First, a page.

9. Why did you start writing this story? What excited you about it? Was it a character, a scene, an idea? Does it still thrill you? Have you deviated away from that kernel of awesome? How can you steer the story back to it? Or can you add other kernels that jazz up the whole story?

 

The most important thing is: believe in your writing. You can do it. You will rock NaNoWriMo 2012.

There. Pep talk is done.

And now the links you’ve been waiting for.

 

Imagine It

First You Need an Idea by Alexandra Sokoloff

The Struggle For Ideas by Janice Hardy

Writing Ideas by Glen C. Strathy

How To Steal a Plot For Your Book and Get Away With It by Suzannah Windsor Freeman

Four Tips on Adding a New Twist to an Old Plot by Janice Hardy

How to decide which idea to go with?

Choosing the Right Idea for a Book by Tony Leville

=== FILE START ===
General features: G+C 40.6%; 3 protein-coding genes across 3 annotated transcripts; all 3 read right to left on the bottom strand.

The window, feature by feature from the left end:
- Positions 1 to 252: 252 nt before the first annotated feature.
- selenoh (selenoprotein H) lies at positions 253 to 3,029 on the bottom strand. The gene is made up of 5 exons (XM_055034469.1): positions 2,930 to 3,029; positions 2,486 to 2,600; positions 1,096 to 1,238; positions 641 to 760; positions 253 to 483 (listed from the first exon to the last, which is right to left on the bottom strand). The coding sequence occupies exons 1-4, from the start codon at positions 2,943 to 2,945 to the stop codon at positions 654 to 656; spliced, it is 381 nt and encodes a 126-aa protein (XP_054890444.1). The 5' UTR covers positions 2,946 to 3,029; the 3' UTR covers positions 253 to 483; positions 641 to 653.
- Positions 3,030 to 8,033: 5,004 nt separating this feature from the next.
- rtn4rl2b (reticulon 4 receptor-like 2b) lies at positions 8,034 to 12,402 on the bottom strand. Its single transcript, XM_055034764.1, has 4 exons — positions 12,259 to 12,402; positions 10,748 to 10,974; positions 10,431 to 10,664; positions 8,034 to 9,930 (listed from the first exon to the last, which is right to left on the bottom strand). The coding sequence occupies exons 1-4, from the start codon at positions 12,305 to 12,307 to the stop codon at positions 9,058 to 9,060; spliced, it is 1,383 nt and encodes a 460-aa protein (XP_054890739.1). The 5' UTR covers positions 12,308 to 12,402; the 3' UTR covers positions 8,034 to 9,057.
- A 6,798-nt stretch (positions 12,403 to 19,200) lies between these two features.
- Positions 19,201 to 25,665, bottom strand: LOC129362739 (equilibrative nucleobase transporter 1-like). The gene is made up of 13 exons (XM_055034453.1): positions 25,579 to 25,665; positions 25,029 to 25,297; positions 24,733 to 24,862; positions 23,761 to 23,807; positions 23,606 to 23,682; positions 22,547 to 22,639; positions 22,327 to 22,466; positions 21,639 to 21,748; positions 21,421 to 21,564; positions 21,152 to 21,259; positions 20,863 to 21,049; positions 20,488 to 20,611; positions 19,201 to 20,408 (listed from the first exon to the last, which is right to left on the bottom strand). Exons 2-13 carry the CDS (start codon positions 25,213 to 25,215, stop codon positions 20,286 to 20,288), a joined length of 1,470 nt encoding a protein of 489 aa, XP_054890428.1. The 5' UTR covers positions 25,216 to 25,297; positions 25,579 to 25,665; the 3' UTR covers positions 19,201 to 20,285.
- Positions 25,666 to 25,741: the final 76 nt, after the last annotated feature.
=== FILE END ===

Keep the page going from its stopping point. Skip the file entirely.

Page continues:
9 Ways To Overcome the Too Many Ideas Syndrome by Leigh Anne Jasheway-Bryant

I Have an Idea For a Novel! Now What? by Janice Hardy

You Need a Compelling Premise to Finish 50K Words by Kara Lennox

 

Build It

If you write fantasy, urban fantasy or science fiction, your setting needs to be as detailed as your characters. A vibrant setting will inspire your plot and add depth and unique touches to your characters.

World Building Link Mashup by me

Fantasy Worldbuilding Questions by Patricia Wrede

30 Days of World Building

World Building Part 1: Physical Setting by Fae Rowan

World Building Part 2: Social and Cultural Aspects by Fae Rowan

World Building Techniques — Keep Your Reader Grounded In Your Story by Fae Rowan

No Stress World Building by Lori Devoti

World Building on a Theme by Janice Hardy

Writing the Paranormal Novel: Techniques and Exercises for Weaving Supernatural Elements Into Your Story by Stephen Harper (Amazon link)